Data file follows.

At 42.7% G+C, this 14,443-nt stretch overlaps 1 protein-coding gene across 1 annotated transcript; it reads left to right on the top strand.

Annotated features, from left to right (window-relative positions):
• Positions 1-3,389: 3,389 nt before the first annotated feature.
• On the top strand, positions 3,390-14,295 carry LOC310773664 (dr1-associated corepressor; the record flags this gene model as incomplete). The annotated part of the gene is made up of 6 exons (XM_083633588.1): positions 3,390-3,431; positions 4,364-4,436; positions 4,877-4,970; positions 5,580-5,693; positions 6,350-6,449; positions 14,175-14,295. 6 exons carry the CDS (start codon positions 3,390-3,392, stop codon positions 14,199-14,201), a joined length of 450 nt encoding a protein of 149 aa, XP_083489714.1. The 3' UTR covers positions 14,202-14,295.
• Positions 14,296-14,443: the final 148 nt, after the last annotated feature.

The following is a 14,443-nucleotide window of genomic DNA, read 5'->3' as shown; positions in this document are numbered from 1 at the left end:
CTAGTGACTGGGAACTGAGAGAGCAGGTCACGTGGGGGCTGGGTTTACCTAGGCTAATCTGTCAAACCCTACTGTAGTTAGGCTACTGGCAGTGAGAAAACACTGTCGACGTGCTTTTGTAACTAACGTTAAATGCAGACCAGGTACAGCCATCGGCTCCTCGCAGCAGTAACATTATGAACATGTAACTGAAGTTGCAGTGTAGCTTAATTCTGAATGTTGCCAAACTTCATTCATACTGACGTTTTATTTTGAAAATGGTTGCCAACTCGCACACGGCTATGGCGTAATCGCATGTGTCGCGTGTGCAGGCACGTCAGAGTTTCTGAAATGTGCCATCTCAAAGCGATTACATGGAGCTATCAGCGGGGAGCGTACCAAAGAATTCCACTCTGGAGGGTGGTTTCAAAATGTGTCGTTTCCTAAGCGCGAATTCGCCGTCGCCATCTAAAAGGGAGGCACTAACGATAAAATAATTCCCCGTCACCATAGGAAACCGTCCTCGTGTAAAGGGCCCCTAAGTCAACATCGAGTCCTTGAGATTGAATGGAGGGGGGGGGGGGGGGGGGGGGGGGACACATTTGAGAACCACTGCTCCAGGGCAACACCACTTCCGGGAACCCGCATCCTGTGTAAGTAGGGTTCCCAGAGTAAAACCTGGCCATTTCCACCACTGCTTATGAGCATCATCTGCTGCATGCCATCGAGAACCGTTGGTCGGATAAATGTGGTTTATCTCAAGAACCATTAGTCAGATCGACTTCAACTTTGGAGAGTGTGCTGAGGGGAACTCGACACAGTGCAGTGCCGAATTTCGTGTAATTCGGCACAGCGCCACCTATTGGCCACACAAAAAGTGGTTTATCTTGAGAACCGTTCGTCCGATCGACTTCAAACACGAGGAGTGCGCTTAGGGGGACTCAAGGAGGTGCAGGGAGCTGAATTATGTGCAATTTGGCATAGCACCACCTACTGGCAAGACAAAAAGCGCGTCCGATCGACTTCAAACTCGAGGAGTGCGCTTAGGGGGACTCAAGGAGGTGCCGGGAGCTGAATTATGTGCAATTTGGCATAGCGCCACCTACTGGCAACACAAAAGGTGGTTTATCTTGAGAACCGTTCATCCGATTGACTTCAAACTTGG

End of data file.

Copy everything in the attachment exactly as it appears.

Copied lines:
At 42.7% G+C, this 14,443-nt stretch overlaps 1 protein-coding gene across 1 annotated transcript; it reads left to right on the top strand.

Annotated features, from left to right (window-relative positions):
• Positions 1-3,389: 3,389 nt before the first annotated feature.
• On the top strand, positions 3,390-14,295 carry LOC310773664 (dr1-associated corepressor; the record flags this gene model as incomplete). The annotated part of the gene is made up of 6 exons (XM_083633588.1): positions 3,390-3,431; positions 4,364-4,436; positions 4,877-4,970; positions 5,580-5,693; positions 6,350-6,449; positions 14,175-14,295. 6 exons carry the CDS (start codon positions 3,390-3,392, stop codon positions 14,199-14,201), a joined length of 450 nt encoding a protein of 149 aa, XP_083489714.1. The 3' UTR covers positions 14,202-14,295.
• Positions 14,296-14,443: the final 148 nt, after the last annotated feature.

The following is a 14,443-nucleotide window of genomic DNA, read 5'->3' as shown; positions in this document are numbered from 1 at the left end:
CTAGTGACTGGGAACTGAGAGAGCAGGTCACGTGGGGGCTGGGTTTACCTAGGCTAATCTGTCAAACCCTACTGTAGTTAGGCTACTGGCAGTGAGAAAACACTGTCGACGTGCTTTTGTAACTAACGTTAAATGCAGACCAGGTACAGCCATCGGCTCCTCGCAGCAGTAACATTATGAACATGTAACTGAAGTTGCAGTGTAGCTTAATTCTGAATGTTGCCAAACTTCATTCATACTGACGTTTTATTTTGAAAATGGTTGCCAACTCGCACACGGCTATGGCGTAATCGCATGTGTCGCGTGTGCAGGCACGTCAGAGTTTCTGAAATGTGCCATCTCAAAGCGATTACATGGAGCTATCAGCGGGGAGCGTACCAAAGAATTCCACTCTGGAGGGTGGTTTCAAAATGTGTCGTTTCCTAAGCGCGAATTCGCCGTCGCCATCTAAAAGGGAGGCACTAACGATAAAATAATTCCCCGTCACCATAGGAAACCGTCCTCGTGTAAAGGGCCCCTAAGTCAACATCGAGTCCTTGAGATTGAATGGAGGGGGGGGGGGGGGGGGGGGGGGGACACATTTGAGAACCACTGCTCCAGGGCAACACCACTTCCGGGAACCCGCATCCTGTGTAAGTAGGGTTCCCAGAGTAAAACCTGGCCATTTCCACCACTGCTTATGAGCATCATCTGCTGCATGCCATCGAGAACCGTTGGTCGGATAAATGTGGTTTATCTCAAGAACCATTAGTCAGATCGACTTCAACTTTGGAGAGTGTGCTGAGGGGAACTCGACACAGTGCAGTGCCGAATTTCGTGTAATTCGGCACAGCGCCACCTATTGGCCACACAAAAAGTGGTTTATCTTGAGAACCGTTCGTCCGATCGACTTCAAACACGAGGAGTGCGCTTAGGGGGACTCAAGGAGGTGCAGGGAGCTGAATTATGTGCAATTTGGCATAGCACCACCTACTGGCAAGACAAAAAGCGCGTCCGATCGACTTCAAACTCGAGGAGTGCGCTTAGGGGGACTCAAGGAGGTGCCGGGAGCTGAATTATGTGCAATTTGGCATAGCGCCACCTACTGGCAACACAAAAGGTGGTTTATCTTGAGAACCGTTCATCCGATTGACTTCAAACTTGG